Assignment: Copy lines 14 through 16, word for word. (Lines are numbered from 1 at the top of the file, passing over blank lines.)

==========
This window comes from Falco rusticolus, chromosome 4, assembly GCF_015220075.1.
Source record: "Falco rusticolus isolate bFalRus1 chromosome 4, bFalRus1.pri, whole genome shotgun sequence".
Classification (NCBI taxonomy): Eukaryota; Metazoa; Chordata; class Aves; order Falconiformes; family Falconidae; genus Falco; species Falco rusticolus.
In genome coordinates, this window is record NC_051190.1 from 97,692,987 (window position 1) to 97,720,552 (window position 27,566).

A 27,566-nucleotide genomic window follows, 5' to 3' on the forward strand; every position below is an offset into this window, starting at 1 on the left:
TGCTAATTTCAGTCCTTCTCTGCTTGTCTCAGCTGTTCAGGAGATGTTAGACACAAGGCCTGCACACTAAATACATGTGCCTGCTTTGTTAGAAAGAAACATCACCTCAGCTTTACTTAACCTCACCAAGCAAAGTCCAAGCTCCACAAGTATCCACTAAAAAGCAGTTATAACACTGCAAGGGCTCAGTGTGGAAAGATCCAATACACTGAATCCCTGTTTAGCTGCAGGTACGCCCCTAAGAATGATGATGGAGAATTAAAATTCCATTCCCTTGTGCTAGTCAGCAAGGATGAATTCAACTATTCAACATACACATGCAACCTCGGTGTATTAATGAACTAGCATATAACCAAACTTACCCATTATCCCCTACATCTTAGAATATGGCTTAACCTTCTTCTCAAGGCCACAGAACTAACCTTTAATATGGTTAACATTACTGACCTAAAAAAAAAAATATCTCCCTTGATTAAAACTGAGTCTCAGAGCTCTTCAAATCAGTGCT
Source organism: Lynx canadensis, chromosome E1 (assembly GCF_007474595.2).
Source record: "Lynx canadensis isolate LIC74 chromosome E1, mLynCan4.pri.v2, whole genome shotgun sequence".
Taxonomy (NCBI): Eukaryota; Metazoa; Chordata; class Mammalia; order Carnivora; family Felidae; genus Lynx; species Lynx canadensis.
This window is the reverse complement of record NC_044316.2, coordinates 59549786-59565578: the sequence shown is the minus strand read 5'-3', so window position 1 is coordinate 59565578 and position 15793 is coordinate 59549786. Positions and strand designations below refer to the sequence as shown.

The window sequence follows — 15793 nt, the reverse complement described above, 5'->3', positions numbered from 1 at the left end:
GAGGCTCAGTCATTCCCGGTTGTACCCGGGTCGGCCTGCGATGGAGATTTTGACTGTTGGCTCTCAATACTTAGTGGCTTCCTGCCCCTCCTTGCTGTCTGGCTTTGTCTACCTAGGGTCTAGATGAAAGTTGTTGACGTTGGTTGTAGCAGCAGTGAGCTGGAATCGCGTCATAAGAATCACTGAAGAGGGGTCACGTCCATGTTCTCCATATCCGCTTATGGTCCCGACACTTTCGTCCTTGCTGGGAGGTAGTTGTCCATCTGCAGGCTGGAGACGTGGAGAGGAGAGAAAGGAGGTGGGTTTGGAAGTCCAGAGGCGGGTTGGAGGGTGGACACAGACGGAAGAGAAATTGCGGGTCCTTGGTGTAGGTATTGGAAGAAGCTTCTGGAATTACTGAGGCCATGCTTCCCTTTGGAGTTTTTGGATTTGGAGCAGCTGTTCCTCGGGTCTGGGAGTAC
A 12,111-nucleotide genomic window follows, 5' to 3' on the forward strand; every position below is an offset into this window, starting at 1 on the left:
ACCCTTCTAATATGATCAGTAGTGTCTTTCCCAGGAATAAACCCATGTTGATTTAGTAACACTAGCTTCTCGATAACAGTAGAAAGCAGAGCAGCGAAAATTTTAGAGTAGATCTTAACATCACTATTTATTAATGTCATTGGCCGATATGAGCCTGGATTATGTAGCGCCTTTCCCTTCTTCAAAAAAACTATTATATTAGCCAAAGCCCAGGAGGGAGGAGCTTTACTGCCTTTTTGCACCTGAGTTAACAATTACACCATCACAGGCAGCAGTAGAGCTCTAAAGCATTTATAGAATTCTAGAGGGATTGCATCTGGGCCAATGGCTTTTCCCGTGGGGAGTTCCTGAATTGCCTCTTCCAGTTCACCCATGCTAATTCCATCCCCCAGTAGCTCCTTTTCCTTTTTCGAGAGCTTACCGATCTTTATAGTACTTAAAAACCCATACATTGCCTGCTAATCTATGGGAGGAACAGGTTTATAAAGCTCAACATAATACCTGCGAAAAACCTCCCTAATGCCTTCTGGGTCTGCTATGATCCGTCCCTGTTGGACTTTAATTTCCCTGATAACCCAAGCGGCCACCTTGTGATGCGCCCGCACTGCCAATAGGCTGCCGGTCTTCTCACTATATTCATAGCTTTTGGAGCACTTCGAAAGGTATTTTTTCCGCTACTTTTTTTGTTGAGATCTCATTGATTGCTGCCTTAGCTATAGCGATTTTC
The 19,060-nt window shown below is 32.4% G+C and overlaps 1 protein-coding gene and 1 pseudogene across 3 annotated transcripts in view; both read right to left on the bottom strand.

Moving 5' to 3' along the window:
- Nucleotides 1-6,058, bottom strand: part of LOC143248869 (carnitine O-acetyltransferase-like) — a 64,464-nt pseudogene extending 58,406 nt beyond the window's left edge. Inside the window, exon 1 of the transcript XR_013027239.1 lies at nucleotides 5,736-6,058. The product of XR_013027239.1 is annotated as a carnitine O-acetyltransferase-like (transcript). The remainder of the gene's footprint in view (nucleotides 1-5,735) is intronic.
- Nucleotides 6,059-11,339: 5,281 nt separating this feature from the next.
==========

ACCCTTCTAATATGATCAGTAGTGTCTTTCCCAGGAATAAACCCATGTTGATTTAGTAACACTAGCTTCTCGATAACAGTAGAAAGCAGAGCAGCGAAAATTTTAGAGTAGATCTTAACATCACTATTTATTAATGTCATTGGCCGATATGAGCCTGGATTATGTAGCGCCTTTCCCTTCTTCAAAAAAACTATTATATTAGCCAAAGCCCAGGAGGGAGGAGCTTTACTGCCTTTTTGCACCTGAGTTAACAATTACACCATCACAGGCAGCAGTAGAGCTCTAAAGCATTTATAGAATTCTAGAGGGATTGCATCTGGGCCAATGGCTTTTCCCGTGGGGAGTTCCTGAATTGCCTCTTCCAGTTCACCCATGCTAATTCCATCCCCCAGTAGCTCCTTTTCCTTTTTCGAGAGCTTACCGATCTTTATAGTACTTAAAAACCCATACATTGCCTGCTAATCTATGGGAGGAACAGGTTTATAAAGCTCAACATAATACCTGCGAAAAACCTCCCTAATGCCTTCTGGGTCTGCTATGATCCGTCCCTGTTGGACTTTAATTTCCCTGATAACCCAAGCGGCCACCTTGTGATGCGCCCGCACTGCCAATAGGCTGCCGGTCTTCTCACTATATTCATAGCTTTTGGAGCACTTCGAAAGGTATTTTTTCCGCTACTTTTTTTGTTGAGATCTCATTGATTGCTGCCTTAGCTATAGCGATTTTC
The 19,060-nt window shown below is 32.4% G+C and overlaps 1 protein-coding gene and 1 pseudogene across 3 annotated transcripts in view; both read right to left on the bottom strand.

Moving 5' to 3' along the window: